Talk:HIV/AIDS denialism

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Frequently Asked Questions (FAQ)

Up or down for the HIV/AIDS Theory/Theories - The scientific basis[edit]

HIV=AIDS: Fact or Fraud? A Stephen Allen film.[edit]

added an external link to a 2 hour documentary full of citations to respected journals and various papers.

would be nice to work it into the article as there is a huge lack of neutrality in this article. definitely seems to be written with a foregone conclusion that denial-ism is wrong. https://www.youtube.com/watch?v=JTxvmKHYajQ i found it very hard to watch the first time. — Preceding unsigned comment added by 121.99.200.140 (talk) 15:51, 15 April 2014 (UTC)

A "documentary" produced by conspiracy theorists to promote fringe theories does not come anywhere near to meeting Wikipedia standards for reliable sources. The article as it currently is represents the overwhelming scientific consensus, and any inclusion of this movie would be undue weight. TechBear | Talk | Contributions 16:30, 15 April 2014 (UTC)
Yep. And Wikipedia editors don't actually determine what is "right" and "wrong", we just follow the aforementioned reliable sources. Keepcalmandcarryon (talk) 16:35, 15 April 2014 (UTC)
I vouch for this. The discussion by the links hold many fine, educated points from members of the BMJ. Can we add a Yes/No popularity button for this topic? 62.16.242.213 (talk) 20:34, 19 April 2014 (UTC)
We don't operate by votes, and please read WP:ELNO. Dbrodbeck (talk) 20:37, 19 April 2014 (UTC)

Add an AIDS Denialists who have died section?[edit]

I am just getting started on Wiki, so if I am making formating or protocol errors, my apologies. I know several websites maintain a list of AIDS denialists that have gone on to die of AIDS. AIDS Truth, is one such example. It might add some additional context and implications to the article (though I see South Africa and Christine Maggorie are already present). Does anyone have any thoughts about adding such a section? --Supaflyrobby (talk) 21:22, 10 May 2014 (UTC)

Yes, I have a thought. I think the section you are proposing is morbid and pointless. It would be equivalent to adding a section called "Believers in the HIV theory who died of AIDS" to the HIV/AIDS article. Since that article doesn't list people who accepted the HIV theory who died of AIDS, why should this article list the people who didn't believe in the HIV theory who died of AIDS? FreeKnowledgeCreator (talk) 21:35, 10 May 2014 (UTC)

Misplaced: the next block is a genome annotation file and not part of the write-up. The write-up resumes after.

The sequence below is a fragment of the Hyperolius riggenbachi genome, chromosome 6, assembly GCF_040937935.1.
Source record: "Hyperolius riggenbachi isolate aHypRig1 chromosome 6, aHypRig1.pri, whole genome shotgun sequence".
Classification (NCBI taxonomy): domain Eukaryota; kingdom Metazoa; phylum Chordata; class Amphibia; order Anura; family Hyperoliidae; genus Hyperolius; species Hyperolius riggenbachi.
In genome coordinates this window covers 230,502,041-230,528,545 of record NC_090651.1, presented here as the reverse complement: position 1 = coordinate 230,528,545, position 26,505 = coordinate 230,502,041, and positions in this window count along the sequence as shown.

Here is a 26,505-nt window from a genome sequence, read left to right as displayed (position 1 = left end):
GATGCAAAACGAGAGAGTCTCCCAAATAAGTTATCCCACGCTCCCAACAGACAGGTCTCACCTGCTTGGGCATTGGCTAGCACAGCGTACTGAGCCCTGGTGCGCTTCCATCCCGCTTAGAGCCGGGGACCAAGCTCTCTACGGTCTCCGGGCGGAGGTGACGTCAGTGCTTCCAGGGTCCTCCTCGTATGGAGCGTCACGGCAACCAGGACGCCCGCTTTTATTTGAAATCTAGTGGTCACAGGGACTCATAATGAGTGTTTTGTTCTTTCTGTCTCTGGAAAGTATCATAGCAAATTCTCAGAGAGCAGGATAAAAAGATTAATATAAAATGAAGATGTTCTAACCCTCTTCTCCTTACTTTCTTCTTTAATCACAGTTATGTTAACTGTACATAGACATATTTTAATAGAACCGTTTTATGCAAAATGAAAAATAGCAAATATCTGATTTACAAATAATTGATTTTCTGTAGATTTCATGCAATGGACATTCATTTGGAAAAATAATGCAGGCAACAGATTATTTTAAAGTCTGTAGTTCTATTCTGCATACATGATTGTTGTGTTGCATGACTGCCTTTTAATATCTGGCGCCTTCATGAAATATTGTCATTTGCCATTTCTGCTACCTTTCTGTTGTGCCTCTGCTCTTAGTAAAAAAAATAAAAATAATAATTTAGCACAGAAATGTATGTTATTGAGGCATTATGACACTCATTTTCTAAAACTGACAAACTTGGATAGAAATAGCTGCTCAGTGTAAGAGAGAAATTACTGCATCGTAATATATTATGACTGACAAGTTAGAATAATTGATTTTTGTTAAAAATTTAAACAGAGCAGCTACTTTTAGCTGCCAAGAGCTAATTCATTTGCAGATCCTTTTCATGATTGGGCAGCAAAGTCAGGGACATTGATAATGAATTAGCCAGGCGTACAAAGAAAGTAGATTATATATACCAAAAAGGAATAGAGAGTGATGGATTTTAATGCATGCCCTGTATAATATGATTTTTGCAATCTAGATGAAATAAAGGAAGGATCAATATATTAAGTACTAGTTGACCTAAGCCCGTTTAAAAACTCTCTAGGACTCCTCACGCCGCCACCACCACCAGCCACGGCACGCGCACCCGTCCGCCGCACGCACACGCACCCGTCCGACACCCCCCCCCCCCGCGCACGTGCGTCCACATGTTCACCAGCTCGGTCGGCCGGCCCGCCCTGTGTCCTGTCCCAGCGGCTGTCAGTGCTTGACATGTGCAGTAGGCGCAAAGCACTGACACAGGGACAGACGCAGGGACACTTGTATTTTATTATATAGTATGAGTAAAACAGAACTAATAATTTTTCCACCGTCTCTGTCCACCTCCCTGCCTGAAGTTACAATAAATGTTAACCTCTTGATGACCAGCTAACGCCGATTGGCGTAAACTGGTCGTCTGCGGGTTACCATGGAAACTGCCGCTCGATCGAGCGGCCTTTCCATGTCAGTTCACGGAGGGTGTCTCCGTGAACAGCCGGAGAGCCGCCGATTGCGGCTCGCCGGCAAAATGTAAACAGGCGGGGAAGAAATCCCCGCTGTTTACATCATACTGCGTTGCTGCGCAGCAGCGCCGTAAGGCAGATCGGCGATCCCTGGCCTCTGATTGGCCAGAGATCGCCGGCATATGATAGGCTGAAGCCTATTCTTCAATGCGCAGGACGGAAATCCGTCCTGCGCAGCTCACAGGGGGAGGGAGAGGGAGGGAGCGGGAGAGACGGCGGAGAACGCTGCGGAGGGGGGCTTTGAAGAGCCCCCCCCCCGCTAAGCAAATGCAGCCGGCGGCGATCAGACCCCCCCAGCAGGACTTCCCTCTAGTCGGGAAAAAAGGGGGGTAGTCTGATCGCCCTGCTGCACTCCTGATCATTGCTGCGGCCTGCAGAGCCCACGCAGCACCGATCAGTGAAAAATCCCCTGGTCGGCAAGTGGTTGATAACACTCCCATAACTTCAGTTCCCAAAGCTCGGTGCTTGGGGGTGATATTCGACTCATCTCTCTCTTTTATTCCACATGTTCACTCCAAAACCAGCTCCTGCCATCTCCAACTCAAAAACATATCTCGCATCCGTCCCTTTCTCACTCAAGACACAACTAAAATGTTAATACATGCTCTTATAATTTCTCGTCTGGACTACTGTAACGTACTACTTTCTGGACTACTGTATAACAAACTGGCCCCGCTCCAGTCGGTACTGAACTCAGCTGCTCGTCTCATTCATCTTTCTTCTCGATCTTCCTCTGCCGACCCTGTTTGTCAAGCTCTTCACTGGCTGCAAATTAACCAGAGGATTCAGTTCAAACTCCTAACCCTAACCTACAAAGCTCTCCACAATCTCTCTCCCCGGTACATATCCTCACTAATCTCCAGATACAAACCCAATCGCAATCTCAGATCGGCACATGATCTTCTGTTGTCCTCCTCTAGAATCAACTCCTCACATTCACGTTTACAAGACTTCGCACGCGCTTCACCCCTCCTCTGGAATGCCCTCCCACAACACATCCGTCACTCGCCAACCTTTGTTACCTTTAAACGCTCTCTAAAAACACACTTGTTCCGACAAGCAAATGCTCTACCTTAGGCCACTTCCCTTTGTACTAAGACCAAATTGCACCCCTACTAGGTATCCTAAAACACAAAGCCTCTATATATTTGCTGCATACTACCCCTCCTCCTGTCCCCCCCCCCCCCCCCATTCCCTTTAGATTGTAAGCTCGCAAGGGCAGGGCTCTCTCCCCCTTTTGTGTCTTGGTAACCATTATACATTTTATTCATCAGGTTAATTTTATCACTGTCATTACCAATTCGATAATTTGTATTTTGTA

There is a very good reason that it does not exist on the HIV/AIDS page, and that is because the disease progression of AIDS is far from a "theory". "Belief". as you put it, is all that AIDS deniers can stand upon, as they have no scientific evidence in which to base their belief. The fact that some of them continue to deny until they find themselves dead goes a long way to showing their level of detachment from reality. Seth Kalichman, goes into far more detail about these psychological aspects in his book, and this section could show the final result of such thinking. --Supaflyrobby (talk) 22:10, 10 May 2014 (UTC)
Sorry, I have not the least interest in discussing the merits of the HIV theory of AIDS. That wasn't the point of my comment. Rather, all I was pointing out is that there is no more purpose to having a "list of people who didn't believe that HIV causes AIDS who died of AIDS" here than there is to having a "list of people who did believe that HIV causes AIDS who died of AIDS" in another article. Whether HIV causes AIDS or not has no bearing on the point. FreeKnowledgeCreator (talk) 22:14, 10 May 2014 (UTC)
OK, well I will wait and see if I get anymore feedback from others about the possibility of adding this type of content somewhere in this article. It would appear that you have a personal attachment to this issue, which might make it difficult for you to remain objective. Consequently, there is already a list up for HIV related deaths Here. --Supaflyrobby (talk) 22:28, 10 May 2014 (UTC)